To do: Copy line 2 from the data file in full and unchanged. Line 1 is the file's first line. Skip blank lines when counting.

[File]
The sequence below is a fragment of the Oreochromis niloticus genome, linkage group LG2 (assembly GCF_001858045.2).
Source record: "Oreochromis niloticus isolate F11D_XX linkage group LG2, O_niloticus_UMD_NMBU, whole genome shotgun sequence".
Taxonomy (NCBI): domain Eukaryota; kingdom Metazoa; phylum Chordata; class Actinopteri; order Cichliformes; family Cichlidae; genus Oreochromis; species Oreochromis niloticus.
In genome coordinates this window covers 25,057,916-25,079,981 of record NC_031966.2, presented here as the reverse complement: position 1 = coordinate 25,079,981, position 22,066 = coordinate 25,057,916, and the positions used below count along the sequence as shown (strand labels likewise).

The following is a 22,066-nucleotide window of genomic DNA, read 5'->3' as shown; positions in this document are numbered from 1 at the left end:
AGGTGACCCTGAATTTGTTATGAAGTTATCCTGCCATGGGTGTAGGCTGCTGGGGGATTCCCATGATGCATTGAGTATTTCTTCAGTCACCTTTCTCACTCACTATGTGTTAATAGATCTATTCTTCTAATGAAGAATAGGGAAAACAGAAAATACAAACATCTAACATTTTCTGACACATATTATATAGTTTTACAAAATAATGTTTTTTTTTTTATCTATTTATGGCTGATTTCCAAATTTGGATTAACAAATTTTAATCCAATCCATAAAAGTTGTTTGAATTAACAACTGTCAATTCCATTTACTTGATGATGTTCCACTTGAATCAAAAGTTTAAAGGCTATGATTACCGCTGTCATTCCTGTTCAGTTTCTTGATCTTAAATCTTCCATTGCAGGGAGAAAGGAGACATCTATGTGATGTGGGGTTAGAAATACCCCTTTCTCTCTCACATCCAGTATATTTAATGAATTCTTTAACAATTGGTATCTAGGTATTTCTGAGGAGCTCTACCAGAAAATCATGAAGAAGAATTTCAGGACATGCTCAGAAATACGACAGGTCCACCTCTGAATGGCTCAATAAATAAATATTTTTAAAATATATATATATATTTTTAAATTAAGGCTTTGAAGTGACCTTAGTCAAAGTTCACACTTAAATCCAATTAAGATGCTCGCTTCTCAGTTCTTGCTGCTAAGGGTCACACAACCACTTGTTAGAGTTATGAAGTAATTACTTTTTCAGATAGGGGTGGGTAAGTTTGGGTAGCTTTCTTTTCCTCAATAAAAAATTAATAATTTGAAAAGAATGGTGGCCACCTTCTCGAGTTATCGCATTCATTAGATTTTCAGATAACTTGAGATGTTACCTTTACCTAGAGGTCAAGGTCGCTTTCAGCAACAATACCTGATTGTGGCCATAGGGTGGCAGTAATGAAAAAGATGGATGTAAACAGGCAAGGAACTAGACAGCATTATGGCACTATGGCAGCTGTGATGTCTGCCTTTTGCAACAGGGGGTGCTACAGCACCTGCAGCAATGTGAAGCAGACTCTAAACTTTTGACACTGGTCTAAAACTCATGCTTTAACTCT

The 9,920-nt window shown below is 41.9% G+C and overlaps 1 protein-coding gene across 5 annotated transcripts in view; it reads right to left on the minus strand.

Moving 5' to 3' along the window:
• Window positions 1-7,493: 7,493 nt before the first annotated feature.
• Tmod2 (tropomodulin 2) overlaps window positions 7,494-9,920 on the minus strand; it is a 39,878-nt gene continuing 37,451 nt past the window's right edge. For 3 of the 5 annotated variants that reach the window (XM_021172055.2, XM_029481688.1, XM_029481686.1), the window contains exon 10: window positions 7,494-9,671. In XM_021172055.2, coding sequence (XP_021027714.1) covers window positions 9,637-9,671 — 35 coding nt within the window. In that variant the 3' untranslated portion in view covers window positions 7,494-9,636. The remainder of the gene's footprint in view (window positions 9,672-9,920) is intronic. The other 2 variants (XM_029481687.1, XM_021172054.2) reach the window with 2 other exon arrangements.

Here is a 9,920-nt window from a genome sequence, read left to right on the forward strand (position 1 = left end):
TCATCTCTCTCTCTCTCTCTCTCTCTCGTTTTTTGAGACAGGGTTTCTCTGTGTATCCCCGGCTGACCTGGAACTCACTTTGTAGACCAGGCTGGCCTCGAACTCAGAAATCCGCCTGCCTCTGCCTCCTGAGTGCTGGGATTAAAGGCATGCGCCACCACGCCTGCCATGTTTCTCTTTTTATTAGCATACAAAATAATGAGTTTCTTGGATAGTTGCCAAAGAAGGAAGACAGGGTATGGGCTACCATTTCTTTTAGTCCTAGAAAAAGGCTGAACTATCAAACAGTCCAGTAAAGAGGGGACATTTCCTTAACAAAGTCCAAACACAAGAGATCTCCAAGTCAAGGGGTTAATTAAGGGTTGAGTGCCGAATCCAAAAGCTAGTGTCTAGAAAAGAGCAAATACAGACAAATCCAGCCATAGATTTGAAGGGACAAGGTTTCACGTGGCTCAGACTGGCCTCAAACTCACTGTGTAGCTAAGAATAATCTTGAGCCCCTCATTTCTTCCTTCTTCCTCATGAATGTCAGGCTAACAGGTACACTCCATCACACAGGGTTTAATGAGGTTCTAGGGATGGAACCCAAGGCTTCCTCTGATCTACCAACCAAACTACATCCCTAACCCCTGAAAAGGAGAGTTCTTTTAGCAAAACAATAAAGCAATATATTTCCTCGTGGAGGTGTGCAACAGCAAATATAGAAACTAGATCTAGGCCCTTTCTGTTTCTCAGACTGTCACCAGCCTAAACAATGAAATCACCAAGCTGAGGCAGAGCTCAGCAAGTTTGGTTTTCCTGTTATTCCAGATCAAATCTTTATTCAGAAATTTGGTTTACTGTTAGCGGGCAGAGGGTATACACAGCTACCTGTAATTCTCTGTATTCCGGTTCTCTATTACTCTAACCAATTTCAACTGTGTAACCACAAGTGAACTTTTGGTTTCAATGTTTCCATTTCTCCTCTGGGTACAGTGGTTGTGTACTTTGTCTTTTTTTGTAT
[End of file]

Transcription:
Source record: "Oreochromis niloticus isolate F11D_XX linkage group LG2, O_niloticus_UMD_NMBU, whole genome shotgun sequence".